This afternoon, as 2 turned to 3 and then 4, Helaine asked if I was worried about repairing the PC. She could see I was avoiding it. She was, as always, right. But, no matter what the outcome, it couldn’t be any deader than it was, so I began the surgery.

There’s not enough space upstairs in my office, so I carried the computer down to the kitchen table. I reached in the cupboard and pulled out two coffee cups. They would be used for screw storage, as I removed and then reinstalled motherboards. There’s nothing worse than not finding the screws you just removed – and still need.

As I removed the flat disk drive cables, I marked their assignment. Good move because there were four of them to go into four separate slots.

I cut some cable ties I had used to keep wires from flopping around inside the case. Steffie had graciously gone to Sears Hardware (a very sad store) to pick up some more, and had returned with a psychedelic assortment.

The fried motherboard itself was screwed into brass standoffs attached to the case. I removed the screws and pulled the board out. Other than the diode, I saw no obvious problems. There is the possibility I could have soldered another diode in place, saving the cost of the motherboard – but that just seemed too risky a proposition.

The new motherboard slid in perfectly. Most of the screw holes lined up… and the one that didn’t did after a little coercion.

I inserted the CPU from the first machine and fastened the Zalman heatsink. Then I attached all the cables. There were the 4 – hard drive cables, a floppy drive cable, power, fans, USB connectors and a half dozen small attachments for controls, like the panel lights, internal speaker and power switch.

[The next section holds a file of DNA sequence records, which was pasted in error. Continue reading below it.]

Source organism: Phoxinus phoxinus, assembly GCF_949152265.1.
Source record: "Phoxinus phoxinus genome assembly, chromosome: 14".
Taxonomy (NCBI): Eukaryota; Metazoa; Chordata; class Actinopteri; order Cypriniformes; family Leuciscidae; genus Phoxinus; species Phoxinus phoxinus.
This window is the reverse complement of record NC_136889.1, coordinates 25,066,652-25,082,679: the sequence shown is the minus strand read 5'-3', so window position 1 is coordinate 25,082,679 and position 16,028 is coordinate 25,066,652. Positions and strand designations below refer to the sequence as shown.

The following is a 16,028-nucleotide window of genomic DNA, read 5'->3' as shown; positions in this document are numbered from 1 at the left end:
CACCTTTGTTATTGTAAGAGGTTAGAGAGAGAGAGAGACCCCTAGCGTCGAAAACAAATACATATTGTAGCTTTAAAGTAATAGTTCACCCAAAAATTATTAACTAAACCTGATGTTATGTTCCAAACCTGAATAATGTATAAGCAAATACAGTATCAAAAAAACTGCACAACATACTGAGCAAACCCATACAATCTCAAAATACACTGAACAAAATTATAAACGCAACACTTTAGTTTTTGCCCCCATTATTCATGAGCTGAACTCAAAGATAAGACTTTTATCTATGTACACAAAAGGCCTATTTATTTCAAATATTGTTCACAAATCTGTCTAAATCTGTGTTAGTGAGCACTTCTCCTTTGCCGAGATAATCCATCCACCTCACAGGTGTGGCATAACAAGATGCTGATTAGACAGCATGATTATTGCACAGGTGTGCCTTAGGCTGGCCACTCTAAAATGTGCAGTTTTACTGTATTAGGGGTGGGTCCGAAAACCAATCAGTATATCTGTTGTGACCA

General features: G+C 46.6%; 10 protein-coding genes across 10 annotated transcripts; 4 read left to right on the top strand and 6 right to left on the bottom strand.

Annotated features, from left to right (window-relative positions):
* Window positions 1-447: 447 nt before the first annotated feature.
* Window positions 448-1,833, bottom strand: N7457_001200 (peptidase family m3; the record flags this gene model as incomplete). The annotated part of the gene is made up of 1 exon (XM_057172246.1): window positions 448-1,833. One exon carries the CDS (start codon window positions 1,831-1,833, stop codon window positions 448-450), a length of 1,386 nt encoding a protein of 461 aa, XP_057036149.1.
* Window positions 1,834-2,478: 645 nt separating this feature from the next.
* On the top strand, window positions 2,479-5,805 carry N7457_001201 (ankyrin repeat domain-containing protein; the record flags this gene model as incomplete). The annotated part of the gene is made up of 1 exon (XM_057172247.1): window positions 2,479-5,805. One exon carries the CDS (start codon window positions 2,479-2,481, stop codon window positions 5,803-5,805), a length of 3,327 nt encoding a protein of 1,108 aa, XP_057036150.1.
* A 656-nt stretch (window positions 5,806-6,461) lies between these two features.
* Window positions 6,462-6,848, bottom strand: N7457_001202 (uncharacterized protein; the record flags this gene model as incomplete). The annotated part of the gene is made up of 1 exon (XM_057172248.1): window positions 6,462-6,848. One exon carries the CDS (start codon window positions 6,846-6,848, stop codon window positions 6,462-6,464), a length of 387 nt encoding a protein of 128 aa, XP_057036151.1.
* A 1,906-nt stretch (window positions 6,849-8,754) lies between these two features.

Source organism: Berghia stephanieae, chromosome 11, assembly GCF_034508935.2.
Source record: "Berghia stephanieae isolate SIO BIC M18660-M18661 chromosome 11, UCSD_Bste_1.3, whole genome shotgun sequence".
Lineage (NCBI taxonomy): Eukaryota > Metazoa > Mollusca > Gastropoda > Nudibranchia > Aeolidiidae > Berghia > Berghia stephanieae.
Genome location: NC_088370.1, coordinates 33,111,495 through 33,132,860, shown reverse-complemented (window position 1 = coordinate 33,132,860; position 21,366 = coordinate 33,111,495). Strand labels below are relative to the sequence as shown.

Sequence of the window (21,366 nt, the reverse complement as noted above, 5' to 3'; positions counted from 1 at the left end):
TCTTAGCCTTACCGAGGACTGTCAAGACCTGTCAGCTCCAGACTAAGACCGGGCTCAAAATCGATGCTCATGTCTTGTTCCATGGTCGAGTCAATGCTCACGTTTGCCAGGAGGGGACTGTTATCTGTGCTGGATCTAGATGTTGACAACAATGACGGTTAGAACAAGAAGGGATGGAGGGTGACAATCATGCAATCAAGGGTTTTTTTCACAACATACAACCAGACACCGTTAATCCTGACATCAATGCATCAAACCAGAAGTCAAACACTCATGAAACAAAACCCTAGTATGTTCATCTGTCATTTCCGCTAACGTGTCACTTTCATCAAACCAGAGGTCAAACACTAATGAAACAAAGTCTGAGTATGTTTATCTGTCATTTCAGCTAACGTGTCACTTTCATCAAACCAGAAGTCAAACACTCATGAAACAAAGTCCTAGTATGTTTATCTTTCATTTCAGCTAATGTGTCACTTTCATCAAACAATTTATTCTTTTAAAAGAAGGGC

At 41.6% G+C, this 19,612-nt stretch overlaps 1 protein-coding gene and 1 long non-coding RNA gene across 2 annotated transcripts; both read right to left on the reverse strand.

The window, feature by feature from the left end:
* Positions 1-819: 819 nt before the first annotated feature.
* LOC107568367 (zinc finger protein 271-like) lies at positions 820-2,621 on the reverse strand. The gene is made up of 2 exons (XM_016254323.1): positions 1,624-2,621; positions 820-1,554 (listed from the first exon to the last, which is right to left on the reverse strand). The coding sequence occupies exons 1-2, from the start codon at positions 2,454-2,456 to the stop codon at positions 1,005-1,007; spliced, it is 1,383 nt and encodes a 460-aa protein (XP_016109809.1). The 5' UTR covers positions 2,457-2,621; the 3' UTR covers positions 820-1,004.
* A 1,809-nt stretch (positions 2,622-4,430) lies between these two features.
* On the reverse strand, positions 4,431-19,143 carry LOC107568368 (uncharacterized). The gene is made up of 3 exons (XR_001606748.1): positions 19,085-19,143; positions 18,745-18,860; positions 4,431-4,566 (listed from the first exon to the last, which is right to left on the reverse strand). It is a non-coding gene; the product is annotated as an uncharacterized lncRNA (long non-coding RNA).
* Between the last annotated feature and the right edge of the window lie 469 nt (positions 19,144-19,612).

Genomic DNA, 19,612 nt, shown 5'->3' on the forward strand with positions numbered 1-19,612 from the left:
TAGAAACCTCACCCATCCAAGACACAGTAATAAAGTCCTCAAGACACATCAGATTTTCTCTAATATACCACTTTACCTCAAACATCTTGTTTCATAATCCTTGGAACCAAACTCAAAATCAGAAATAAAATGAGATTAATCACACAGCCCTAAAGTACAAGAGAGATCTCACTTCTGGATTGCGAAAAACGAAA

When I pushed the power button, the computer sprang to life. It beeped – properly this time – and went though its boot process. I hit the “DEL” key to make some minor changes in the BIOS and then watched as Windows XP came up – silently.

In fact, there were a few problems on the first boot. They were simple, like audio cables in the wrong port plus backward USB and high drive light connectors. I fixed them all in an instant.

Then, I set about the process which brought the machine to its knees in the first place. I installed the cooling fan and a resistor to slow (and quiet) it down. The computer didn’t like the lower rate of spin, but I bypassed the protective circuitry and continued.

As far as I can tell, the computer is working like a champ. The CPU is running a little warmer than before – about 141&#176 versus 123&#176. But, those numbers are still world’s away from the ‘redline’.

And, though not silent, the computer is much more quiet. The noisiest component is now the fan on the power supply. Hmmm – I wonder if I can replace that?